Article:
We are all aware of the importance of protecting our skin from the damaging effects of UV radiation. It is equally as important to look after our eyes as UV light is associated with a number of eye conditions such as pterygium, pingueculae, cataract and age related macular degeneration (AMD).
Although the ozone layer is depleted in the polar regions, the concentration of UV in the UK has remained pretty stable. However, there are certain times and conditions where the levels of UV radiation are higher:
- During the summer, general levels of UV are up to 3x higher than in the winter and damaging UVB may be up to 10x higher at this time of the year
- 70% of damaging UVB radiation is concentrated in the 3 hour band around midday
- Sand and water reflect UV radiation and increase the levels at the eye. The lack of landscape on the coast further increases risk.
- Snow and altitude combine to increase the reflection of UV significantly with a 30% increase in UVB at 2000m. The use of UV protection is essential when skiing.
- Some medications can increase the body's sensitivity to UV light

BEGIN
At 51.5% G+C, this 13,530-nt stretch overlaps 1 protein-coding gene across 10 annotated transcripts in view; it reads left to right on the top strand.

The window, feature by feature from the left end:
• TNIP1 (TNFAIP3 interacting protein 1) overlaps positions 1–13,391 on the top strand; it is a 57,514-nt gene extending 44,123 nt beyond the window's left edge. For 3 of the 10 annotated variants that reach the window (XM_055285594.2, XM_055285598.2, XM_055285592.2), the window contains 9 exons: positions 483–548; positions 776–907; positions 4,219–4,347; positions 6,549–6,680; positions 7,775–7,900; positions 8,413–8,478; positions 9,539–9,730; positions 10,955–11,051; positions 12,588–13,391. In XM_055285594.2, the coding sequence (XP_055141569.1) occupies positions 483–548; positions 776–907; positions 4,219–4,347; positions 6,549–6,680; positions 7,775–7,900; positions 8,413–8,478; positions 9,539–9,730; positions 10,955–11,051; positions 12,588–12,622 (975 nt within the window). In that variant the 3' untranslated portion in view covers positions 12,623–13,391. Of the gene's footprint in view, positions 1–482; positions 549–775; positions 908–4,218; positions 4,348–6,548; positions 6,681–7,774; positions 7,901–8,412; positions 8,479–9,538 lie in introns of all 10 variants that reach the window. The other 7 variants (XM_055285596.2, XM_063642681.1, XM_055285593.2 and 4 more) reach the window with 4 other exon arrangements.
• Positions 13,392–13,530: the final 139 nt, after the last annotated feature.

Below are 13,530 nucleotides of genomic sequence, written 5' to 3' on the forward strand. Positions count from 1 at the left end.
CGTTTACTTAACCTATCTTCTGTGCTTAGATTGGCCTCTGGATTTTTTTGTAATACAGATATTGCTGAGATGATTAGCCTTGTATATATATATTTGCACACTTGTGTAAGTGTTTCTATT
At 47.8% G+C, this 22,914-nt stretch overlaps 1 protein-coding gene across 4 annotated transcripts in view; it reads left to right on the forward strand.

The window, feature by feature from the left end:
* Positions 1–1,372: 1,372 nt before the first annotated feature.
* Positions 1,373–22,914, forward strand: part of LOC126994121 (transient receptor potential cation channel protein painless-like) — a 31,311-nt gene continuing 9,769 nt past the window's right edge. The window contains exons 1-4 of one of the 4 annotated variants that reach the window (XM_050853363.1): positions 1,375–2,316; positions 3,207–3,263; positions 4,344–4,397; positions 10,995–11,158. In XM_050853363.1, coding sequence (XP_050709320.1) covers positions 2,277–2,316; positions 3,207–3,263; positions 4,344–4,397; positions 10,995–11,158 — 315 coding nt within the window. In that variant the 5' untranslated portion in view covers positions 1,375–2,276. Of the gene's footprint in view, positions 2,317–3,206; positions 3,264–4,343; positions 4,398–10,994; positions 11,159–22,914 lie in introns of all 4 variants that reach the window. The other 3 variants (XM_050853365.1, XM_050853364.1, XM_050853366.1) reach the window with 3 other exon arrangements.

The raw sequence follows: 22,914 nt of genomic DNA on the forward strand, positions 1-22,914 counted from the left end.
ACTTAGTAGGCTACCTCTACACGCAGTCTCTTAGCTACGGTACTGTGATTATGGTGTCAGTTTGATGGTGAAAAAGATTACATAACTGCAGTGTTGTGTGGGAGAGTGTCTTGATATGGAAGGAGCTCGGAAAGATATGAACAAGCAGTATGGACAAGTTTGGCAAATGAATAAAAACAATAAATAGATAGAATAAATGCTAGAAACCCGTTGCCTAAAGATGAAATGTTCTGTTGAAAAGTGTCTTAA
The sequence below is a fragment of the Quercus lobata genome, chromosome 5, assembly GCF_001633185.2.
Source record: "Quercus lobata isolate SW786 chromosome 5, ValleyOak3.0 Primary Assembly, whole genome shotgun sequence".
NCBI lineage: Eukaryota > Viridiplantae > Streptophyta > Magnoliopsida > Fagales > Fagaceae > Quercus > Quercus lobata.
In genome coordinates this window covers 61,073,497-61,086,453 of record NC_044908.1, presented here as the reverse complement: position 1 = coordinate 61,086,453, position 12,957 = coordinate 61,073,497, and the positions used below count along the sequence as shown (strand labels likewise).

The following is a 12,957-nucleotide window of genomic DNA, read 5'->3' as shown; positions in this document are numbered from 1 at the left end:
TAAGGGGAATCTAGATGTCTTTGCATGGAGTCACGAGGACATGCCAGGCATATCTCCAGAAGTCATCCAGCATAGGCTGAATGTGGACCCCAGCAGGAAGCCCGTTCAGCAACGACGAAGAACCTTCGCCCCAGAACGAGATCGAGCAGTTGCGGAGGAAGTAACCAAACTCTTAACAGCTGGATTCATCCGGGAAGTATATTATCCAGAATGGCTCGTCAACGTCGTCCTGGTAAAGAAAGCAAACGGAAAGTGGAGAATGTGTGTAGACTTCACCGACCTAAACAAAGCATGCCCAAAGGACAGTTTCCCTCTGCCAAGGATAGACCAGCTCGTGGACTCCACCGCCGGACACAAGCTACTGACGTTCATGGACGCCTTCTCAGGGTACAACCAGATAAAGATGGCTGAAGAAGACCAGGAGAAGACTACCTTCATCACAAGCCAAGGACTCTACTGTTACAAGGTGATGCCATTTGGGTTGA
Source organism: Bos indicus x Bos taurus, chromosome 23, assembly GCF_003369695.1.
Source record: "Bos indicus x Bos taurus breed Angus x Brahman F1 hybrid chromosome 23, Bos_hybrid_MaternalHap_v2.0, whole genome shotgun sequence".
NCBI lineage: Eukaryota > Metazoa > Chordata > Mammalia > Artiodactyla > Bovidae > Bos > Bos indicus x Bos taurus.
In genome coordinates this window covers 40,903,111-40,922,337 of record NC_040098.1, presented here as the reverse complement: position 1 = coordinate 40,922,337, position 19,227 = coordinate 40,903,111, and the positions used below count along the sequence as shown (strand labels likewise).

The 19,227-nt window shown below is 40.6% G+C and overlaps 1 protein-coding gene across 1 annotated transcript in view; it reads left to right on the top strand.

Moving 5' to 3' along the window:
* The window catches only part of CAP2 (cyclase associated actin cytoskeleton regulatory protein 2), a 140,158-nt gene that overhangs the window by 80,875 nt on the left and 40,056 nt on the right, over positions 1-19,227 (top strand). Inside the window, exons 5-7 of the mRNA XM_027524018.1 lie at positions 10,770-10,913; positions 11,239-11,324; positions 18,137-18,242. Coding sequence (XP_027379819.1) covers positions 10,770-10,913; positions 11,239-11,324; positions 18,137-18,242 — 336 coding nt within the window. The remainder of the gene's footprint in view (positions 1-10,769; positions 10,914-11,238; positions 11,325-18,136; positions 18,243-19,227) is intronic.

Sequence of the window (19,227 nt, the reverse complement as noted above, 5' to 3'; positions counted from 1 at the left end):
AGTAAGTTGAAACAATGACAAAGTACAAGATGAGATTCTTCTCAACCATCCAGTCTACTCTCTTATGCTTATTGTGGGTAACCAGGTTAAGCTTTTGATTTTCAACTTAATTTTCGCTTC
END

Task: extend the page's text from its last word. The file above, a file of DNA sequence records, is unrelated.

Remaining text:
What to look for in sunglasses
All sunglasses that are sold in Europe must have a CE mark and conform to BS EN 1836:1997 ensuring standards of optical quality, robustness and UV protection.
There are 5 filter categories under the standard:
1. Clear / very light 80-100% light transmission
2. Light 43-80% light transmission
3. Medium 18-43% light transmission
4. Dark 8-18% light transmission
5. Very dark < 8% light transmission
These categories relate to the darkness of the tint and not the level of UV protection - a darker lens doesn’t always mean UV protection so look for sunglasses that block UVA and UVB rays. They should be marked as UV400.
Lenses in categories 4 and 5 are considered unsafe for driving.